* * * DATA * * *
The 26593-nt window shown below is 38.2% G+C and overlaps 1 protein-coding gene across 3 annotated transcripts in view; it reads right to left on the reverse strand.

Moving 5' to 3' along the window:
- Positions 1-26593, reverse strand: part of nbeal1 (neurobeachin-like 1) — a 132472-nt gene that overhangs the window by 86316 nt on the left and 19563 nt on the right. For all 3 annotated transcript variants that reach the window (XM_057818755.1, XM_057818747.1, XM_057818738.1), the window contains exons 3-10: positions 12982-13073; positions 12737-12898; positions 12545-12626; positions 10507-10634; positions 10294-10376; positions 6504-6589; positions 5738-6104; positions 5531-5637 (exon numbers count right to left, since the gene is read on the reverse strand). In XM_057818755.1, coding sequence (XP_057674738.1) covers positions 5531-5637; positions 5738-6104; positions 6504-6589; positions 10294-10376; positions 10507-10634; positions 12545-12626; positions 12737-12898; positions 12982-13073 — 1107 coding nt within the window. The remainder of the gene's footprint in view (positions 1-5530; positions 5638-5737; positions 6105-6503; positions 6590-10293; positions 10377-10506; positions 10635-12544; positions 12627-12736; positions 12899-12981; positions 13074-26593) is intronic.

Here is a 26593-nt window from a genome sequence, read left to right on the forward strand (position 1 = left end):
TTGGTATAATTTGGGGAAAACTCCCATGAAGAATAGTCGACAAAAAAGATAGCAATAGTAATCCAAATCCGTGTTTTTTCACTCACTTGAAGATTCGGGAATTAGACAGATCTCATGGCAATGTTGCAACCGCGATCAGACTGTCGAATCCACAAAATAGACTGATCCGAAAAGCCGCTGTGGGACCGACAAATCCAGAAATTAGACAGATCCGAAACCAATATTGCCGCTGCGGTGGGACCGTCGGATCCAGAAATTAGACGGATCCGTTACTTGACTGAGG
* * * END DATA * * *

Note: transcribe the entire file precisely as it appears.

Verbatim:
The 26593-nt window shown below is 38.2% G+C and overlaps 1 protein-coding gene across 3 annotated transcripts in view; it reads right to left on the reverse strand.

Moving 5' to 3' along the window:
- Positions 1-26593, reverse strand: part of nbeal1 (neurobeachin-like 1) — a 132472-nt gene that overhangs the window by 86316 nt on the left and 19563 nt on the right. For all 3 annotated transcript variants that reach the window (XM_057818755.1, XM_057818747.1, XM_057818738.1), the window contains exons 3-10: positions 12982-13073; positions 12737-12898; positions 12545-12626; positions 10507-10634; positions 10294-10376; positions 6504-6589; positions 5738-6104; positions 5531-5637 (exon numbers count right to left, since the gene is read on the reverse strand). In XM_057818755.1, coding sequence (XP_057674738.1) covers positions 5531-5637; positions 5738-6104; positions 6504-6589; positions 10294-10376; positions 10507-10634; positions 12545-12626; positions 12737-12898; positions 12982-13073 — 1107 coding nt within the window. The remainder of the gene's footprint in view (positions 1-5530; positions 5638-5737; positions 6105-6503; positions 6590-10293; positions 10377-10506; positions 10635-12544; positions 12627-12736; positions 12899-12981; positions 13074-26593) is intronic.

Here is a 26593-nt window from a genome sequence, read left to right on the forward strand (position 1 = left end):
TTGGTATAATTTGGGGAAAACTCCCATGAAGAATAGTCGACAAAAAAGATAGCAATAGTAATCCAAATCCGTGTTTTTTCACTCACTTGAAGATTCGGGAATTAGACAGATCTCATGGCAATGTTGCAACCGCGATCAGACTGTCGAATCCACAAAATAGACTGATCCGAAAAGCCGCTGTGGGACCGACAAATCCAGAAATTAGACAGATCCGAAACCAATATTGCCGCTGCGGTGGGACCGTCGGATCCAGAAATTAGACGGATCCGTTACTTGACTGAGG